Visually, each model carries the unmistakable genetic markers of its parent company, but a scrambler must look like a scrambler, and so both rides fall into something of a common mold. Sure, The Trumpet runs a dual, shotgun exhaust and carries that distinctive tank kneepad and classic parallel-twin mill versus the shaped and tucked-in Duc exhaust and Trellis frame, but at a glance anyone familiar with the genre will immediately identify both as scramblers.

The Triumph Scrambler falls a little short in the brakes department with a twin-pot, Nissin caliper on the 310 mm front disc, and a 255 mm disc in back, also with a dual-piston Nissin caliper. Brakes on the Urban Enduro are a little beefier with a four-pot Brembo caliper up front and 330 mm disc, but really, I wonder how much braking force is needed on proper Scrambler surfaces where traction can be tenuous at best.

Engine size as well sees the Ducati Enduro slip a little compared to the Trumpet, but only in raw displacement. At 865 cc, the Triumph is certainly larger, but puts out only 59 ponies and 50 pounds of grunt, a tad shy of the 75 horsepower (and 50 pound-feet of torque) from Ducati. Bear in mind, the Triumph Scrambler also weighs more at 471 pounds wet while the Duc only tips 423 pounds; a difference that will certainly register on your heinie-dyno.

Triumph does score a win at the till with a starting MSRP under the 10K mark at $9,400, up to $9,900 depending on color choice. The Ducati Enduro starts at $10,495, not a big difference even for buyers on a budget, and probably worth it for the extra horsepower. But, it won’t be enough to overcome the brand loyalty of the Triumph customer base, so I look for the Duc to appeal more to first-time buyers without any deep-seated brand fanaticism yet. And who knows, the Enduro, indeed the entire Ducati Scrambler range, is likely to engender some brand loyalty of their own.

He Said

“Love ’em. Like the looks, the classic flavor and Italian spice. Plus, I know the Desmo engines are top-notch machines, if a bit demanding in the maintenance department. I’d like to say that I would like to own one, but I’m a’feared I may be mistaken for a hipster, at a distance anyway. Given my druthers, I’d buy up an old Honda 250 N or a new Suzuki TU250X and set it up as a classic, homejob, UJM scrambler, but then, I DO like to get my hands greasy.”

She Said

My wife and fellow writer, Allyn Hinton, says, “These little scramblers are so much fun to ride. The more you twist the throttle, the more the bikes wants to go; like it’s being patient while you go slow, but give it a twist and yeehaw!. It has a comfortable rider triangle and gives the impression of being a little UJM. It’s a little tall for me, bouncing back and forth on tiptoe, but its a lightweight bike relatively speaking.”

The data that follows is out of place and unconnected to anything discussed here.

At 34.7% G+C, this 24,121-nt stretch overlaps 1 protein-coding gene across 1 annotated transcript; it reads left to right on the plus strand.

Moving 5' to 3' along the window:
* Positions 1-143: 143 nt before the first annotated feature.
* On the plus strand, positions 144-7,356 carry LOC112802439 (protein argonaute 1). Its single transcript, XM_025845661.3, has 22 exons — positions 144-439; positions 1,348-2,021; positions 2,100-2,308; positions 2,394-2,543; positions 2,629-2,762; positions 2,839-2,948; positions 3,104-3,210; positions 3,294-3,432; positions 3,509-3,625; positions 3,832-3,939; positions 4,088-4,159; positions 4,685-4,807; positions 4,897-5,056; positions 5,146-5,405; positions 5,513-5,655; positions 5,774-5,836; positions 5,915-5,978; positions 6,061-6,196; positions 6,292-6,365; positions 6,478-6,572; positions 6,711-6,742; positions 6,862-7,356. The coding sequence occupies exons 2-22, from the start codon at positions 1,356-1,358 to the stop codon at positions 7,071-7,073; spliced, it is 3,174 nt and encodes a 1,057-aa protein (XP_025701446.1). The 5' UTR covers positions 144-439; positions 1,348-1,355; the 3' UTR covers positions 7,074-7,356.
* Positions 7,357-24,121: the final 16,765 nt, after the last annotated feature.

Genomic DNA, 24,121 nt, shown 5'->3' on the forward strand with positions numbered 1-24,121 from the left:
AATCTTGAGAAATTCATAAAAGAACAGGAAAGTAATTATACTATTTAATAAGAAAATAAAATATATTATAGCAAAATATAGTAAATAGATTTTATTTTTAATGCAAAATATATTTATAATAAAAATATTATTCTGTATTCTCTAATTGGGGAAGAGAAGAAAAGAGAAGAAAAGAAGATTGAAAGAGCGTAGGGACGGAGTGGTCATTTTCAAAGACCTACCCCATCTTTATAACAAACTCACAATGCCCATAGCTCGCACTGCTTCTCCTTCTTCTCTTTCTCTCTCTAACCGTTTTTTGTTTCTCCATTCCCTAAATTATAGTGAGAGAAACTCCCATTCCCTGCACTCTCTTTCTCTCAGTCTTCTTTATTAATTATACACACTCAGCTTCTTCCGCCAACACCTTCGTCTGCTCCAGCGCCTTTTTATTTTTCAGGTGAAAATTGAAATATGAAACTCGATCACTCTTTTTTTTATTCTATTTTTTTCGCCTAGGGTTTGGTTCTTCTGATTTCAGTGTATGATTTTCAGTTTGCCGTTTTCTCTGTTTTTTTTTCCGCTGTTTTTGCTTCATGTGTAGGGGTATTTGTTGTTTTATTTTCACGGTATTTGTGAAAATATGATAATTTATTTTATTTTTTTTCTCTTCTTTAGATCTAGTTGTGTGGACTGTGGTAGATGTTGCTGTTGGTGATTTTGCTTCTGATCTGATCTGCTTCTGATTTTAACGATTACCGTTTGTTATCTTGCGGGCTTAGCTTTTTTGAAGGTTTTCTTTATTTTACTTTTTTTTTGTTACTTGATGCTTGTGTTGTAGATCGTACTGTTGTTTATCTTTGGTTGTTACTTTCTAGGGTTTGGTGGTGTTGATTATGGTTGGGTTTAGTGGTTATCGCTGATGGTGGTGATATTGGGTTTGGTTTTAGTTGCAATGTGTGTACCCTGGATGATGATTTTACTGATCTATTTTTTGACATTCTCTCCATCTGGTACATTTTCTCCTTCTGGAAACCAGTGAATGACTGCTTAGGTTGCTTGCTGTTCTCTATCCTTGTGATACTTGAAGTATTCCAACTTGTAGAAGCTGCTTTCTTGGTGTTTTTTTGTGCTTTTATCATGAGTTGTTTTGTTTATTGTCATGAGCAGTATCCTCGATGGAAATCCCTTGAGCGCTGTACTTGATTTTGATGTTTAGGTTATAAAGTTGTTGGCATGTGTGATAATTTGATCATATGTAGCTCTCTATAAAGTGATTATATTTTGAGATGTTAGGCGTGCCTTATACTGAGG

Specifications

Engine:
Type: L-Twin, Desmodromic distribution, 2 valves per cylinder, air cooled
Displacement: 803 cc
Bore x Stroke : 88 x 66 mm
Compression Ratio: 11:1
Power: 75 hp (55 kW) 8250 rpm
Torque: 50 lb-ft (68 Nm) @ 5750 rpm
Fuel injection: Electronic fuel injection, 50 mm throttle body
Exhaust: Exhaust system with single stainless steel muffler with aluminium exterior cover, catalytic converter and 2 lambda probes
Emissions: Euro 3
Transmission:
Gearbox: 6 speed
Ratio: 1=32/13 2=30/18 3=28/21 4=26/23 5=22/22 6=24/26
Primary drive: Straight cut gears, Ratio 1.85:1
Final drive: Chain, front spocket 15, rear sprocket 46
Clutch: APTC wet multiplate with mechanical control
Chassis:
Frame: Tubular steel Trellis frame
Wheelbase: 1445 mm (56.9 in)
Rake: 24°
Trail: 112 mm (4.4 in)
Total steering lock: 35°
Front suspension : Upside down Kayaba 41 mm fork
Front wheel travel: 150 mm (5.9 in)
Front wheel: 10-spoke in light alloy 3.00" x 18"
Front tyre: 110/80 R18 Pirelli MT 60 RS
Rear suspension: Kayaba rear shock, pre-load adjustable
Rear wheel travel: 150 mm (5.9 in)
Rear wheel: 10-spoke light alloy 5.50" x 17"
Rear tyre: 180/55 R17 Pirelli MT 60 RS
Front brake: Single 330 mm disc, radial 4-piston calliper with ABS as standard equipment
Rear brake: 245 mm disc, 1-piston floating calliper with ABS as standard equipment
Fuel tank capacity: 13.5 l - 3.57 gallon (US)
Dry weight: 170 kg (375 lb)
Wet weight: 186 kg (410 lb)
Seat height: 790 mm (31.1 in) - low seat 770 mm (30.3 in) available as accessory
Max height: 1150 mm (45.3 in) (brake reservoir)
Max width: 845 mm (33.3 in) (mirrors)
Max length : 2100 - 2165 mm (82.7 - 85.2 in)
Instrumentation: LCD
Ducati electronics: dual-channel ABS
Versions: Dual seat
All versions equipment: Steel tank with interchangeable aluminium side panels, headlight with glass lens, LED light-guide and interchangeable aluminium cover, LED rear light with diffusive lens, LCD instruments with interchangeable aluminium cover, machine-finished aluminium belt covers, 18’’ front, 17’’ rear wheels, underseat storage compartment with USB socket
Urban Enduro equipment : Spoked aluminium wheels, aluminium engine sump guard, high front mudguard, headlight grill, aluminium handlebar crossbrace, front stem protectors, seat with dedicated design, dedicated logo
Full Throttle equipment : Termignoni slip-on silencer, low aluminium handlebars, flat-track style seat, sport tail piece with dedicated turn indicator support, sport style front mudguard, black fuel tank side covers, dedicated logo
Classic equipment : Spoked aluminium wheels, front and rear aluminium mudguards, seat with dedicated design, fuel tank with black stripe, dedicated logo, high plate support
Flat Track Pro equipment: Steel teardrop fuel tank with dedicated design and colour, low type-approved Termignoni Slip-on, low tapered handlebars, front brake fluid filler cap in billet aluminium, dedicated seat, nose fairing, rear plate holders, footpegs in billet aluminium, rear-view mirrors in billet aluminium, dedicated grips, short front mudguard, rear indicators support, alloy wheels with yellow piping on rim
Details:
Warranty: 2 years unlimited mileage
Price: Icon: Red - $8,895, Yellow - $8,995; Classic, Full Throttle, Urban Enduro: $10,495
What do you think?